Monthly Archives: July 2017

Man Booker Prize 2017 Longlist

The longlist has been announced,

and it is time to get borrowing!

Put your copies on reserve now, and start your Man Booker reading journey. The shortlist will be announced on September 13th, with the winner announced on October 17th.

 

4 3 2 1 by Paul Auster (US)

On March 3, 1947, in the maternity ward of Beth Israel Hospital in Newark, New Jersey, Archibald Isaac Ferguson, the one and only child of Rose and Stanley Ferguson, is born. From that single beginning, Ferguson’s life will take four simultaneous and independent fictional paths.

Days Without End by Sebastian Barry (Ireland)

Two-time Man Booker Shortlisted Author Costa Award Winner Thomas McNulty, barely seventeen and having fled the Great Famine, signs up for the U.S. Army in the 1850s. With his brother in arms, John Cole, Thomas fights in the Indian Wars and, ultimately, the Civil War. Orphans of terrible hardships, the men find these days to be vivid and alive, despite the horrors they see and are complicit in.

History of Wolves by Emily Fridlund (US)

Linda has an idiosyncratic home life: her parents live in abandoned commune cabins in northern Minnesota. Her understanding of the world comes from her observations at school, where her teacher is accused of possessing child pornography, and from watching the seemingly ordinary life of a family she babysits for.

Exit West by Mohsin Hamid (Pakistan-UK)

In a city swollen by refugees but still mostly at peace, or at least not yet openly at war, Saeed and Nadia share a cup of coffee. They try not to notice the sound of bombs, the radio announcing new laws, the public executions.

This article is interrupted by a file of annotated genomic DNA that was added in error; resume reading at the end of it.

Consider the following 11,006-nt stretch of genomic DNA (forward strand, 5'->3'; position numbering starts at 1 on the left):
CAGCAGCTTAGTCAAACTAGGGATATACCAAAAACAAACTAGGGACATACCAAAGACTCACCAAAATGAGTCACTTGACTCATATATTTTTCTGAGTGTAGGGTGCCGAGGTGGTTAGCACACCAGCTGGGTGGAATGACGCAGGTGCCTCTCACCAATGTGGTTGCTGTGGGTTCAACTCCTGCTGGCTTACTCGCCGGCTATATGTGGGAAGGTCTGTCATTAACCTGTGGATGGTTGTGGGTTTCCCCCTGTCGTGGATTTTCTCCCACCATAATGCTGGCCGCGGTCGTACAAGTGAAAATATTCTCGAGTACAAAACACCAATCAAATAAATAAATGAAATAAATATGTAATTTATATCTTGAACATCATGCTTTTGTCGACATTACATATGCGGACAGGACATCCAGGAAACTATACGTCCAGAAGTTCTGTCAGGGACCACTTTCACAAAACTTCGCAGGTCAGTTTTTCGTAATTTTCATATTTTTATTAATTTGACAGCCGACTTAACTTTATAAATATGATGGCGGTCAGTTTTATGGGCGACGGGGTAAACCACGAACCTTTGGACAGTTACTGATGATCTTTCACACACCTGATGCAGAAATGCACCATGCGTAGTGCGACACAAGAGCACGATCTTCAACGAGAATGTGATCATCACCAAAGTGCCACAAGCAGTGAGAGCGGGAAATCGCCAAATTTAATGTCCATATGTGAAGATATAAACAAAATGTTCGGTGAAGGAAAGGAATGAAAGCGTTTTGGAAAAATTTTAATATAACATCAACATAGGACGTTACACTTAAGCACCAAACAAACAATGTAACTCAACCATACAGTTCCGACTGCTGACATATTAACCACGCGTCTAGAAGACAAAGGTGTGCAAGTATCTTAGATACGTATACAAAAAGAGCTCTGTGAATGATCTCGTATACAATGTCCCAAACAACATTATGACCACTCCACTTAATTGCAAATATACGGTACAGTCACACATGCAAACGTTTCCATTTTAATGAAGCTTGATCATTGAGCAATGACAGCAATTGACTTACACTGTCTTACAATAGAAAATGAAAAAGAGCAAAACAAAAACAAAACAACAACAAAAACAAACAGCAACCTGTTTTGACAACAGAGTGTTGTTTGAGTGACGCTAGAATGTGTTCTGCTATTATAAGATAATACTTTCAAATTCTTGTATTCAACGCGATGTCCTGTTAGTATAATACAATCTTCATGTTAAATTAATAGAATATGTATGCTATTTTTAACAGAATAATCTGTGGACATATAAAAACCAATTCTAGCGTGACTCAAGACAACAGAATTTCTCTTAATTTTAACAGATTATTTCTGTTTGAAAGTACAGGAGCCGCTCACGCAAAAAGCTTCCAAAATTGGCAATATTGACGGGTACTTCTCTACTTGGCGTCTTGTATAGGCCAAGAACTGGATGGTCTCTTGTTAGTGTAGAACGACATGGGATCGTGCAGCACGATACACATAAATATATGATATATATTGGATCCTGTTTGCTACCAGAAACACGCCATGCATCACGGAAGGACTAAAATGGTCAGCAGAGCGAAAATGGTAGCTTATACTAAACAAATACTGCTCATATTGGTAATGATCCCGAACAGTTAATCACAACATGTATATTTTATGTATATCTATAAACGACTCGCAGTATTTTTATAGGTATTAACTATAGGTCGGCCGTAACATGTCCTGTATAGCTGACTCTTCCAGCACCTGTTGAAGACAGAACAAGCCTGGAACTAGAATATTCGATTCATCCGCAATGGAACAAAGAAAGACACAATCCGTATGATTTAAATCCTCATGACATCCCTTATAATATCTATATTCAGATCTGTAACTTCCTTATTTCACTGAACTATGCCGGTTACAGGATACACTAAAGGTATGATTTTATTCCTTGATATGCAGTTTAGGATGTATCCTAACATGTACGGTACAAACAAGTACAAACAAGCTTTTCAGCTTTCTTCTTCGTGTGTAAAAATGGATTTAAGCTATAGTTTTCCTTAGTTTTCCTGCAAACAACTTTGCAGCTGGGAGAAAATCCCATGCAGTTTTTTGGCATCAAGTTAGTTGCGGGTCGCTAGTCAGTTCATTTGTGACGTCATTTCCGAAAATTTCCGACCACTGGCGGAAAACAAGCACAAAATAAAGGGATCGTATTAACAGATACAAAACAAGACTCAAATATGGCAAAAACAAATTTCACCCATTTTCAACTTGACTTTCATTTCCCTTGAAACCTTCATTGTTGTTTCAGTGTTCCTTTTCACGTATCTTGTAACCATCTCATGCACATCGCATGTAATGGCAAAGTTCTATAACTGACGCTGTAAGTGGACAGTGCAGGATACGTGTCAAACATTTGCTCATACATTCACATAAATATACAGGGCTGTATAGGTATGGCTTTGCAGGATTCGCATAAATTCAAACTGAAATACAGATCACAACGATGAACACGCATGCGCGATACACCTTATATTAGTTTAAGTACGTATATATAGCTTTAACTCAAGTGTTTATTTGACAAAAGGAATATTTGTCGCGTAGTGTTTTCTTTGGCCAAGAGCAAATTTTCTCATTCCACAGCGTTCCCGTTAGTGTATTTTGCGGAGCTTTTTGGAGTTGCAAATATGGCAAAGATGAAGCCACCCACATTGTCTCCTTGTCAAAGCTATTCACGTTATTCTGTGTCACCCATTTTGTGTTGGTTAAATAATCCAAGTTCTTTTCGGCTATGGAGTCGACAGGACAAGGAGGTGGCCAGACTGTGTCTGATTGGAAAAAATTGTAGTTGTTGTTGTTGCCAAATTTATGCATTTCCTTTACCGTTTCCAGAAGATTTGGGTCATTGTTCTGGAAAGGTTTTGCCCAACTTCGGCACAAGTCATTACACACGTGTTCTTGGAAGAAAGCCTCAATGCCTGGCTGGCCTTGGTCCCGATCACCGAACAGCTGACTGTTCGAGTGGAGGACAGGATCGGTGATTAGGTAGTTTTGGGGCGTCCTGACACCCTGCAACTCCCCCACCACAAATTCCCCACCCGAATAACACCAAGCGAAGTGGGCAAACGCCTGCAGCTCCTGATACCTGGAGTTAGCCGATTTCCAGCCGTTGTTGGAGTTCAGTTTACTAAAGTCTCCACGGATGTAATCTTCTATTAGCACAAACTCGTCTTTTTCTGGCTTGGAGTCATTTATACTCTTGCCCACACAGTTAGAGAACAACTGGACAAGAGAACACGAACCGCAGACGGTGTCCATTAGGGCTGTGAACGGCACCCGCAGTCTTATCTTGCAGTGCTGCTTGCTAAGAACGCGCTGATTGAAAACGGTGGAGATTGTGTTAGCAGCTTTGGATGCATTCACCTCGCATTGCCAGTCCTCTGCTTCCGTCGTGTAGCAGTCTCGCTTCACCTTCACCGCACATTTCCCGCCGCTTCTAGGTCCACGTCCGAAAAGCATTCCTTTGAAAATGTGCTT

Solar Bones by Mike McCormack (Ireland)

Once a year, on All Souls’ Day, it is said in Ireland that the dead may return. Solar Bones is the story of one such visit. Marcus Conway, a middle-aged engineer, turns up one afternoon at his kitchen table and considers the events that took him away and then brought him home again.

Reservoir 13 by Jon McGregor (UK)

From the award-winning author of If Nobody Speaks of Remarkable Things and Even the Dogs. An extraordinary novel of cumulative power and grace, Reservoir 13 explores the rhythms of the natural world and the repeated human gift for violence, unfolding over thirteen years as the aftershocks of a stranger’s tragedy refuse to subside.

Elmet by Fiona Mozley (UK)

Elmet is a lyrical commentary on contemporary English society and one family’s precarious place in it, as well as an exploration of how deep the bond between father and child can go.